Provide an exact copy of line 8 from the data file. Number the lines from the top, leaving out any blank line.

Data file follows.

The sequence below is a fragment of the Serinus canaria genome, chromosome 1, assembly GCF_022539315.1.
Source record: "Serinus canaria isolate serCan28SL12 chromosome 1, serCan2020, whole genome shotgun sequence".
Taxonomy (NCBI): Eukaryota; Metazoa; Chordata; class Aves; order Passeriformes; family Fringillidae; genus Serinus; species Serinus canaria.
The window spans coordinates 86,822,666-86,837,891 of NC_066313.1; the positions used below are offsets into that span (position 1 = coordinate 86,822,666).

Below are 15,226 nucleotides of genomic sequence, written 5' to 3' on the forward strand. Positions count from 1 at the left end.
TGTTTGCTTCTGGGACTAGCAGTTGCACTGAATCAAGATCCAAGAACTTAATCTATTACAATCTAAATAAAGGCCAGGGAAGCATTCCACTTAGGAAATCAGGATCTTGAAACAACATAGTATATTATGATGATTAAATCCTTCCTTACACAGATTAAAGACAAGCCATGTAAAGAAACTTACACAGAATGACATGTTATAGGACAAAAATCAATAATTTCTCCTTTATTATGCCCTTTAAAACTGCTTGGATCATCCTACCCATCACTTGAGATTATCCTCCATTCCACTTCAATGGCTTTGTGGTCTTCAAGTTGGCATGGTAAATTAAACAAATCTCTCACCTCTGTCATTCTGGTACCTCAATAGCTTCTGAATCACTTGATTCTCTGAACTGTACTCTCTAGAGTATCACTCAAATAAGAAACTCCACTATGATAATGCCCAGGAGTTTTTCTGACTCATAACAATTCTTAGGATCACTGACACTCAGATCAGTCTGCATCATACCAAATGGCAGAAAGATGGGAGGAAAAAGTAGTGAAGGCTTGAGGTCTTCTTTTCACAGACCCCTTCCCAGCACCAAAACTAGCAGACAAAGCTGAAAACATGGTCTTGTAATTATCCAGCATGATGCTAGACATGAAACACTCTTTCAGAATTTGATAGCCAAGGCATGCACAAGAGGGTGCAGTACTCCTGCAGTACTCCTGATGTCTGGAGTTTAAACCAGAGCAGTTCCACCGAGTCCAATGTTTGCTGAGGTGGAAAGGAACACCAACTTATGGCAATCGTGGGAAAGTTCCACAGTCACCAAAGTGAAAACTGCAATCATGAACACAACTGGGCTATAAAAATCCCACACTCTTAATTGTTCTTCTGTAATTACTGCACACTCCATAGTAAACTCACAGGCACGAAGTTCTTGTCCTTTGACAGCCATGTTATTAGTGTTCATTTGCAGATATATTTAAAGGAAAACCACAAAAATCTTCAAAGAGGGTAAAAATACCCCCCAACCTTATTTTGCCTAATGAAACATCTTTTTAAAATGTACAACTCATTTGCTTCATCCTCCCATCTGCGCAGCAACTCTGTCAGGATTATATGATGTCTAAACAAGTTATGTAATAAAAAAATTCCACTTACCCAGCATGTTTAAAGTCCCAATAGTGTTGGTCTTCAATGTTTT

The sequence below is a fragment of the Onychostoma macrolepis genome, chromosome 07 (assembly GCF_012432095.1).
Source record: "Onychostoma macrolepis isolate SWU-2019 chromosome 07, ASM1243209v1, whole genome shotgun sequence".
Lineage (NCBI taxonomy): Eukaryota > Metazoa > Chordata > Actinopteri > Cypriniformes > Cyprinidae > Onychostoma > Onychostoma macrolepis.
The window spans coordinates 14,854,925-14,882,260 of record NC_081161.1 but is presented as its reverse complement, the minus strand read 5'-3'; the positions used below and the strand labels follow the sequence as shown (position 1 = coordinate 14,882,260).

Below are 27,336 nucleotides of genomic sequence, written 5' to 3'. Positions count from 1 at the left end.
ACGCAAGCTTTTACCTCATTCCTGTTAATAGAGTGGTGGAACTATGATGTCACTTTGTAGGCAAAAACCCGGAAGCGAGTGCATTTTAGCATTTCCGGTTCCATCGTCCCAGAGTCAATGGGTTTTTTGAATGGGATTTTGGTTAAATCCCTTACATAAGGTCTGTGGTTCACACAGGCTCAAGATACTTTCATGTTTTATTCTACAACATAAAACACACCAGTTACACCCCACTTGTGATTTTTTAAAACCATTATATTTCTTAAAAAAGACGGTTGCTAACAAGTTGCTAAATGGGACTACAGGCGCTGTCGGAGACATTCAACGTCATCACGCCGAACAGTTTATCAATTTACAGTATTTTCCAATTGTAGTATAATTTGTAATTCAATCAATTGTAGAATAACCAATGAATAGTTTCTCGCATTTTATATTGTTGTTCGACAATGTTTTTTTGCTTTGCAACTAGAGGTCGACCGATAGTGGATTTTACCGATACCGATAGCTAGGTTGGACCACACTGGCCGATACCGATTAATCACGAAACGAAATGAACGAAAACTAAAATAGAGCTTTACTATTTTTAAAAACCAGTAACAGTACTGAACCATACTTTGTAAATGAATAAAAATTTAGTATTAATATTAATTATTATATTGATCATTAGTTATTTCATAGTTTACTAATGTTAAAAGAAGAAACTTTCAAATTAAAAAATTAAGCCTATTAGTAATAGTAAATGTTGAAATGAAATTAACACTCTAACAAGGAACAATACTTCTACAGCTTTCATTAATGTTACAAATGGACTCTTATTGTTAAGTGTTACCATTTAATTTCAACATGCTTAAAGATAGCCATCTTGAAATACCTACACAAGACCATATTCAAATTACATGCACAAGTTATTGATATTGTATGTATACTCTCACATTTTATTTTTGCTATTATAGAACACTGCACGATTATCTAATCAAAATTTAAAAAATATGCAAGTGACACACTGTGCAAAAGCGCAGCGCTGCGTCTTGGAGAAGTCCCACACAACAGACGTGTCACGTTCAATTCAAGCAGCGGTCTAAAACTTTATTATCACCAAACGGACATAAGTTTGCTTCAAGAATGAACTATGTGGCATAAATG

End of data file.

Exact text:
Source record: "Onychostoma macrolepis isolate SWU-2019 chromosome 07, ASM1243209v1, whole genome shotgun sequence".